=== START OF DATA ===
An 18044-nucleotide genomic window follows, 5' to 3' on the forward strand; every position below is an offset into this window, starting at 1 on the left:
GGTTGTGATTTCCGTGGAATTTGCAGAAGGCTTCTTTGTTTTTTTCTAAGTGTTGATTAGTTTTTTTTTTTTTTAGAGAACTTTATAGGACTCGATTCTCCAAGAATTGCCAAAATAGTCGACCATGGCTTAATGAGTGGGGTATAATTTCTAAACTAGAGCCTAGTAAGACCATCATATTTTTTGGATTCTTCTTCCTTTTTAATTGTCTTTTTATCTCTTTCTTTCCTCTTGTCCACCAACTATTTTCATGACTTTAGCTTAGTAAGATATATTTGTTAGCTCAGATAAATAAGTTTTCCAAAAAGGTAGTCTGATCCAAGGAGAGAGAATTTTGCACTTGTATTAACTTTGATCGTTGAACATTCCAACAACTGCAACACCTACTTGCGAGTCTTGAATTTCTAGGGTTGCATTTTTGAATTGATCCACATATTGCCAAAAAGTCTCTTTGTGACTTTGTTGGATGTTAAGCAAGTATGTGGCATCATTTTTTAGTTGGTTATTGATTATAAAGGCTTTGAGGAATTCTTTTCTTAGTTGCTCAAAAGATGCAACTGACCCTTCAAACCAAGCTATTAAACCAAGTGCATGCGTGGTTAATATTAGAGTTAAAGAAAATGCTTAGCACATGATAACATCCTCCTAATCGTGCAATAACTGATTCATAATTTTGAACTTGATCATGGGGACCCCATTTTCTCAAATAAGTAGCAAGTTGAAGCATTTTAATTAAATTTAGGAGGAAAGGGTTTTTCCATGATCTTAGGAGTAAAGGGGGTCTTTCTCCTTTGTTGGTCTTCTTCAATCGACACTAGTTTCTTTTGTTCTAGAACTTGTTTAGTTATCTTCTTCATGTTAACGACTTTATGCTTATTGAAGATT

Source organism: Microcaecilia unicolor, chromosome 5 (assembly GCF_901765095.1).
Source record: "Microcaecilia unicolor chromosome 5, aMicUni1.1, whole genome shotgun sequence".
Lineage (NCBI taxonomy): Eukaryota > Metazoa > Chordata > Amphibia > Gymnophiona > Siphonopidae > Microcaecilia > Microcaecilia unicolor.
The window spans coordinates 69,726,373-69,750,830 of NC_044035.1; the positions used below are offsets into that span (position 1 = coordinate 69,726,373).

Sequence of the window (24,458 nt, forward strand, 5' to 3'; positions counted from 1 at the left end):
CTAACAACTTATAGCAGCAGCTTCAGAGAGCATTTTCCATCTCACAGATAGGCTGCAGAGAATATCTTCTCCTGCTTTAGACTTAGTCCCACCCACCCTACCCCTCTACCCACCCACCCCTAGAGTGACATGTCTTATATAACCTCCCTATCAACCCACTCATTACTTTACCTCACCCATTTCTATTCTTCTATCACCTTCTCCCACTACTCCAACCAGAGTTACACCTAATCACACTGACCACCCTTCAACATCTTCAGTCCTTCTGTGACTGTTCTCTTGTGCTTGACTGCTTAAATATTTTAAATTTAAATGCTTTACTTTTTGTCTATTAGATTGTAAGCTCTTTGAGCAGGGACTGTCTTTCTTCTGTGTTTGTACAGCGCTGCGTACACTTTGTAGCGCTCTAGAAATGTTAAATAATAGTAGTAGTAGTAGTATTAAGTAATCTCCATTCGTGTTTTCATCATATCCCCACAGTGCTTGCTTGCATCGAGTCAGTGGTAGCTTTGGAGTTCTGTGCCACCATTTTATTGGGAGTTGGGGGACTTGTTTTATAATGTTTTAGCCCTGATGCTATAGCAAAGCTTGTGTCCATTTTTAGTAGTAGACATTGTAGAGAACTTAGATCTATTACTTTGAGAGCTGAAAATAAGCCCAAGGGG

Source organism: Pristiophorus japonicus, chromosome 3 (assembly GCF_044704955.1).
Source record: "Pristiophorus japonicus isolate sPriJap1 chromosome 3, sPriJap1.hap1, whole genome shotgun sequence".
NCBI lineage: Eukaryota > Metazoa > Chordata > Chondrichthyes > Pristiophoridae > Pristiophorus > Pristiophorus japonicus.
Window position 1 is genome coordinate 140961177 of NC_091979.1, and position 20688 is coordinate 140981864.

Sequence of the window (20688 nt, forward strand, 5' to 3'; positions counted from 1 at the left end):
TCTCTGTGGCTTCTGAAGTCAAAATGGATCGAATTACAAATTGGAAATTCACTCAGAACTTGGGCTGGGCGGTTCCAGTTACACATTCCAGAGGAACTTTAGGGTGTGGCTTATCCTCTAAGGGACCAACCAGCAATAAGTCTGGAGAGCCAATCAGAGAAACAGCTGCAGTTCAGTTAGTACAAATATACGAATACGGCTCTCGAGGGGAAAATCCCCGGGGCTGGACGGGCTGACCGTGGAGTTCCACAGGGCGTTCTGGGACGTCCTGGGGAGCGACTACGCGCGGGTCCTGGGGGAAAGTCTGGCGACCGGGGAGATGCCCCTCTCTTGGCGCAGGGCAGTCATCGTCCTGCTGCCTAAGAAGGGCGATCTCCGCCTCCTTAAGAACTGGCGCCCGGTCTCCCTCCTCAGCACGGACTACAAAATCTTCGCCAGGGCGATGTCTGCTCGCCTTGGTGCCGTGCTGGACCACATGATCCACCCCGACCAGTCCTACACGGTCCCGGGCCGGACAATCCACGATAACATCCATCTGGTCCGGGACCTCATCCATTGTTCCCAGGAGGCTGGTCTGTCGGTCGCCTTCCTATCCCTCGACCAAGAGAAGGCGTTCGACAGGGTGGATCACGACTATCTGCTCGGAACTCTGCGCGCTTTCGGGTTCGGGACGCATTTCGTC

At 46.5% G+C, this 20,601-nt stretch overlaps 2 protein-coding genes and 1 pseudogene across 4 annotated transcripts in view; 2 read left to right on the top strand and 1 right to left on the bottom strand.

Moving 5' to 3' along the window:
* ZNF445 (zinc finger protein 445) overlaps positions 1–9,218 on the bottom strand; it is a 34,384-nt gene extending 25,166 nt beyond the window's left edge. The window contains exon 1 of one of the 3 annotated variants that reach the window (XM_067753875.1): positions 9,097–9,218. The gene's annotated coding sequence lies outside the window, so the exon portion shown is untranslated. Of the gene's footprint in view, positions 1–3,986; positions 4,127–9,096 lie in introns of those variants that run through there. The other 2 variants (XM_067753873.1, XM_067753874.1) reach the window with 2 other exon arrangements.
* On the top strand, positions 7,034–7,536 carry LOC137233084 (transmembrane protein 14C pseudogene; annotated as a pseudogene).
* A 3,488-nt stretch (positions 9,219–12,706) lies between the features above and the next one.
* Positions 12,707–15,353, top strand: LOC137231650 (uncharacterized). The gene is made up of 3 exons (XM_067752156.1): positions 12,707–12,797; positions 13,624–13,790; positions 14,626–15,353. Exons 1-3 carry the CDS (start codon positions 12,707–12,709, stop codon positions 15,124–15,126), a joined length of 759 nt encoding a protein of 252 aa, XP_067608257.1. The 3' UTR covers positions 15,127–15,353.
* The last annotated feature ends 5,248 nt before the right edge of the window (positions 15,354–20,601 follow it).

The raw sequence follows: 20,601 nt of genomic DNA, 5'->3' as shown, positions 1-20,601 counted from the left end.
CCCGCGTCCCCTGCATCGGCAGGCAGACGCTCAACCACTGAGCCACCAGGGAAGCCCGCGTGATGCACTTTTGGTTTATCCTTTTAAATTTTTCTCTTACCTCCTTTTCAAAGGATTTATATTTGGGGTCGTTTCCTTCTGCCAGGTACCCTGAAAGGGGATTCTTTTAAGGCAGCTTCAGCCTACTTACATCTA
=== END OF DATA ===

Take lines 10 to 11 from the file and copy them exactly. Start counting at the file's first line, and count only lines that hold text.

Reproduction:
Source record: "Pristiophorus japonicus isolate sPriJap1 chromosome 3, sPriJap1.hap1, whole genome shotgun sequence".
NCBI lineage: Eukaryota > Metazoa > Chordata > Chondrichthyes > Pristiophoridae > Pristiophorus > Pristiophorus japonicus.